However, I admit I become mentally tired and emotionally drained during the last 4 hours of my shift on Sundays. This is due to a lack of sleep on Saturday nights, as well as the effect of being at the same workplace for 16 hours in a row.

wooh, BSN, RN

1 Article; 4,383 Posts

I do the occasional 16, but not if I have to be back at work the next day. It depends on the day if it's "too long" or not. I've had 4 hour shifts that were "too long" and at hour 3 I was having trouble thinking straight! But if I'm having a good day (like my last 16), then it's actually nice having enough time to catch up on all the things I have to do and then having time left over to actually talk to my patients!

BrnEyedGirl, BSN, MSN, RN, APRN

Specializes in Cardiac, ER. Has 18 years experience. 1,236 Posts

I work 12 hour noc shifts in ER. I personally don't like to do my three 12's in a row, the last one is tough for me. I have about a 45 min drive home and I'm one of those people who will be fighting to stay focused at 0400 and then really wired by the time I get home and it takes me about 2hrs to wind down and get to sleep.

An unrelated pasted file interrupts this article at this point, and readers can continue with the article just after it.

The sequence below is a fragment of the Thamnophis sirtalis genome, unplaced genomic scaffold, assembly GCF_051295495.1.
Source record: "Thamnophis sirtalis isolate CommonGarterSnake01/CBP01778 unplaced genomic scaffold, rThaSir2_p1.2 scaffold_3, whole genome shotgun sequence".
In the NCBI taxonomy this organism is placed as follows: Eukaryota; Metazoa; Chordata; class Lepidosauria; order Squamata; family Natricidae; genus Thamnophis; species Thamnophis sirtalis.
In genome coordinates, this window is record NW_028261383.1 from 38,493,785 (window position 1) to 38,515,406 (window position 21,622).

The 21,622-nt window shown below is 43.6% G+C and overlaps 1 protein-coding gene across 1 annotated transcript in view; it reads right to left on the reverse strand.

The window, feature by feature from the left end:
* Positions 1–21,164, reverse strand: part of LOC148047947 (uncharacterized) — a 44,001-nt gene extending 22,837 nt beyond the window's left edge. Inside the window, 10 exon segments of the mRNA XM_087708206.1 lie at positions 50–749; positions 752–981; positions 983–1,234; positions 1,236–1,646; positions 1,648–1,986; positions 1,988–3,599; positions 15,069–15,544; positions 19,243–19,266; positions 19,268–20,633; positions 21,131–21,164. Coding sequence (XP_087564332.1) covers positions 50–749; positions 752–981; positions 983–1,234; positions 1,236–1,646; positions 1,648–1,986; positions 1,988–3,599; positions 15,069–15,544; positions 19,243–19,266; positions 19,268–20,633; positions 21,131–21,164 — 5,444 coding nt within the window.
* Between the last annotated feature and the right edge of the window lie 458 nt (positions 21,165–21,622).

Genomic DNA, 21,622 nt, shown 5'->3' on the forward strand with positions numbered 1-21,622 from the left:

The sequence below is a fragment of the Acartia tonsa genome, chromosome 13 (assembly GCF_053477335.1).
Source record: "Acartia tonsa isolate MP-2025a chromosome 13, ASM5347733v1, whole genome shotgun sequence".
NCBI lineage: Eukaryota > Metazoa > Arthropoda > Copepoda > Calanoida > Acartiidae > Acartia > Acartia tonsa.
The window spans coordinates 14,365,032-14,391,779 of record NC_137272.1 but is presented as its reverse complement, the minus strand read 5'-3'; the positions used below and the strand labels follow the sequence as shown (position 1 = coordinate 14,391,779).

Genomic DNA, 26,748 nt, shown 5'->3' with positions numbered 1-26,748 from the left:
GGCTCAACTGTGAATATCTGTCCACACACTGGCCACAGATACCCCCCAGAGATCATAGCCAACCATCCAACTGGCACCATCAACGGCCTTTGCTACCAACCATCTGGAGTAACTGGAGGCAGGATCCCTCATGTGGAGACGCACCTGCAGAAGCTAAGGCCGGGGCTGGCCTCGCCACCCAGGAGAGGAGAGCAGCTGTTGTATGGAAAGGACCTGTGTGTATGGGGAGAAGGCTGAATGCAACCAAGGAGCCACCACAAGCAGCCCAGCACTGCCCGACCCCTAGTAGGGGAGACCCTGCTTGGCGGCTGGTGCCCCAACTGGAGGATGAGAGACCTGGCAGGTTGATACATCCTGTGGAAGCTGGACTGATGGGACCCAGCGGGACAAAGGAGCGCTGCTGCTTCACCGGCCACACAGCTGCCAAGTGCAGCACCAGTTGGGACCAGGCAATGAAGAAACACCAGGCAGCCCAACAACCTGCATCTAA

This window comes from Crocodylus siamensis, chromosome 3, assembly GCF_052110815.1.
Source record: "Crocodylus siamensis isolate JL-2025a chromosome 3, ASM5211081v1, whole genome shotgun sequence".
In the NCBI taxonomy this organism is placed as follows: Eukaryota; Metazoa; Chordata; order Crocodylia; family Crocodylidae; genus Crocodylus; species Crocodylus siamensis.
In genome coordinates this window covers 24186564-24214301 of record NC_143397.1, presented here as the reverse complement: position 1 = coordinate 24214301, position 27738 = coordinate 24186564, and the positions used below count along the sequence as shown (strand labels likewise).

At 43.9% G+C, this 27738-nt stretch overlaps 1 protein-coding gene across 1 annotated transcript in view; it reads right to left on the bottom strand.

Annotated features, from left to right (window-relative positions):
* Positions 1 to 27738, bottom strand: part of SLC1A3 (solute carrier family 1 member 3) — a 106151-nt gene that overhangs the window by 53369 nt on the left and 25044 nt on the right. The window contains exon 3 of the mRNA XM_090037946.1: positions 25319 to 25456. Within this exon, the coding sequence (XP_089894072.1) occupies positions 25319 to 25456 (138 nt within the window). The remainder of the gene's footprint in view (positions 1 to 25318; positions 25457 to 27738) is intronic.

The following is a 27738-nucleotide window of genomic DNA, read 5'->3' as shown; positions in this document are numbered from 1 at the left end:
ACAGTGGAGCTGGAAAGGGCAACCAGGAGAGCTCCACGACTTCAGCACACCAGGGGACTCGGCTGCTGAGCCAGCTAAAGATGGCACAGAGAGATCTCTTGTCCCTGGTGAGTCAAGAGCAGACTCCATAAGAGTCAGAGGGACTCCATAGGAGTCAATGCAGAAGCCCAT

Our policy doesn't allow us to be on the clock for more than 16hrs, and then we have to have 12 hrs off before we can clock back in, unless we are in "disaster" mode. I agree with an earlier poster, at about 15 hours it is real hard to stay focused. I was on for almost 22 hours once, during an ice storm. I was much younger then, and I was really a zombie the last 3 hours or so. I had a hard time remembering why I walked into the supply room, if I gave the meds in 4,.....I found myself triple and quadruple checking orders and charting just to make sure I did what I thought I did, not a good situation to be in.

travelcrazyRN

travelcrazyRN